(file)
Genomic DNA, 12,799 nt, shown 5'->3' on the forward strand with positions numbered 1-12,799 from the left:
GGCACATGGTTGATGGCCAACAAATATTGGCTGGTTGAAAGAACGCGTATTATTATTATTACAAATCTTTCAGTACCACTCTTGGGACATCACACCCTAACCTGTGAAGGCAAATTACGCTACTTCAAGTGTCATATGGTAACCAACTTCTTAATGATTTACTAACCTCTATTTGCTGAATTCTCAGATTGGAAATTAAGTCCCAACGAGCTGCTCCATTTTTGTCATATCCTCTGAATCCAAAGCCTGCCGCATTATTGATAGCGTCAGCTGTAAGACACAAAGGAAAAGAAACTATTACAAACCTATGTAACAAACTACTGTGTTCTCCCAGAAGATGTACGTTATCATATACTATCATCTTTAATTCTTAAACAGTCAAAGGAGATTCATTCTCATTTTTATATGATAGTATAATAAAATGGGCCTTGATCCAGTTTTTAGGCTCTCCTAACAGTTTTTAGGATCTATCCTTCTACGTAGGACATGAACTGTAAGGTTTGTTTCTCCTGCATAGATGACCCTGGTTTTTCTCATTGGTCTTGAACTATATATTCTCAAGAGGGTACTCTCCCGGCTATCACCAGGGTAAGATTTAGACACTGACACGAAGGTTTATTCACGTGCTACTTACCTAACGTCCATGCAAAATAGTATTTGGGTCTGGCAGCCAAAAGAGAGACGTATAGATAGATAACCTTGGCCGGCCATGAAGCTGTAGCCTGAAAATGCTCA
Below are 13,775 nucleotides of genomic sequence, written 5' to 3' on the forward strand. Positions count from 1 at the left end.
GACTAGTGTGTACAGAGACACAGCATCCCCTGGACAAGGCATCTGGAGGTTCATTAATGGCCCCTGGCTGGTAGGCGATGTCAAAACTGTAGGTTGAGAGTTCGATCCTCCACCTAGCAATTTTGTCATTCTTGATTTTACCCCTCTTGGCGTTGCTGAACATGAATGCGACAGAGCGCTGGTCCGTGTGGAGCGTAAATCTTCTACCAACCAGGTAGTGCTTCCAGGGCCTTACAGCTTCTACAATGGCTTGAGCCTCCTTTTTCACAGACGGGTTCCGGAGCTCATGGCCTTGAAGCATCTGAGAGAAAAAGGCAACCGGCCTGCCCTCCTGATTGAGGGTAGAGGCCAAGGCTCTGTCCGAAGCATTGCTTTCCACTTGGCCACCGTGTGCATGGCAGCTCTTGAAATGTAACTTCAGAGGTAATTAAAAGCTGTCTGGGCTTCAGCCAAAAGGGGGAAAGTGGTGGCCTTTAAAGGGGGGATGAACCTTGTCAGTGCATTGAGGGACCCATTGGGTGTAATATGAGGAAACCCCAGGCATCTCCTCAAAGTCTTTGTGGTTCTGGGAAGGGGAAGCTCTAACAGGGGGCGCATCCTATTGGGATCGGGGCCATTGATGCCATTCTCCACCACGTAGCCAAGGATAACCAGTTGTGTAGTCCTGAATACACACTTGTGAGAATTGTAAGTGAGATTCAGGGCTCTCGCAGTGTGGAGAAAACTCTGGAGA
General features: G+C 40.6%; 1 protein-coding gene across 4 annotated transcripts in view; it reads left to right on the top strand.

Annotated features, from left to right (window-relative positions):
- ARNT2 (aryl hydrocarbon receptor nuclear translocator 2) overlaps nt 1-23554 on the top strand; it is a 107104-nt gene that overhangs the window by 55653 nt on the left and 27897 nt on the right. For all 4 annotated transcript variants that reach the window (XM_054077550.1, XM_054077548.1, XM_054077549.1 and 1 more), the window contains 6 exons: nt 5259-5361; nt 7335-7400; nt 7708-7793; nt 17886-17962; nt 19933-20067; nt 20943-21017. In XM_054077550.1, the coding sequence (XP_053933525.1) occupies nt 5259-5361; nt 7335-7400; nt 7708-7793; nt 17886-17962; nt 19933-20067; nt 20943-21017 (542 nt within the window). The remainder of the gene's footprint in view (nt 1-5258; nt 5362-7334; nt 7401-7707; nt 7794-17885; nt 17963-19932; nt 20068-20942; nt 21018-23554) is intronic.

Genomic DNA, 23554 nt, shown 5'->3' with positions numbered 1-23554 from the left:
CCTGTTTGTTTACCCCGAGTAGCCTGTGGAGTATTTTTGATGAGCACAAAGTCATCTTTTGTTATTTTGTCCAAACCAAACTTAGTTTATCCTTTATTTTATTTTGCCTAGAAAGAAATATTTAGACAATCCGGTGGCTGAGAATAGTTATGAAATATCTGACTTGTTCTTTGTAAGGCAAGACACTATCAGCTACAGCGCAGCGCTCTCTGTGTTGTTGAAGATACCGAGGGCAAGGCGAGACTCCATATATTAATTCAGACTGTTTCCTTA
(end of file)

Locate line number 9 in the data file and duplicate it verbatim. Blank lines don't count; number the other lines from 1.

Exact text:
CCTGTTTGTTTACCCCGAGTAGCCTGTGGAGTATTTTTGATGAGCACAAAGTCATCTTTTGTTATTTTGTCCAAACCAAACTTAGTTTATCCTTTATTTTATTTTGCCTAGAAAGAAATATTTAGACAATCCGGTGGCTGAGAATAGTTATGAAATATCTGACTTGTTCTTTGTAAGGCAAGACACTATCAGCTACAGCGCAGCGCTCTCTGTGTTGTTGAAGATACCGAGGGCAAGGCGAGACTCCATATATTAATTCAGACTGTTTCCTTA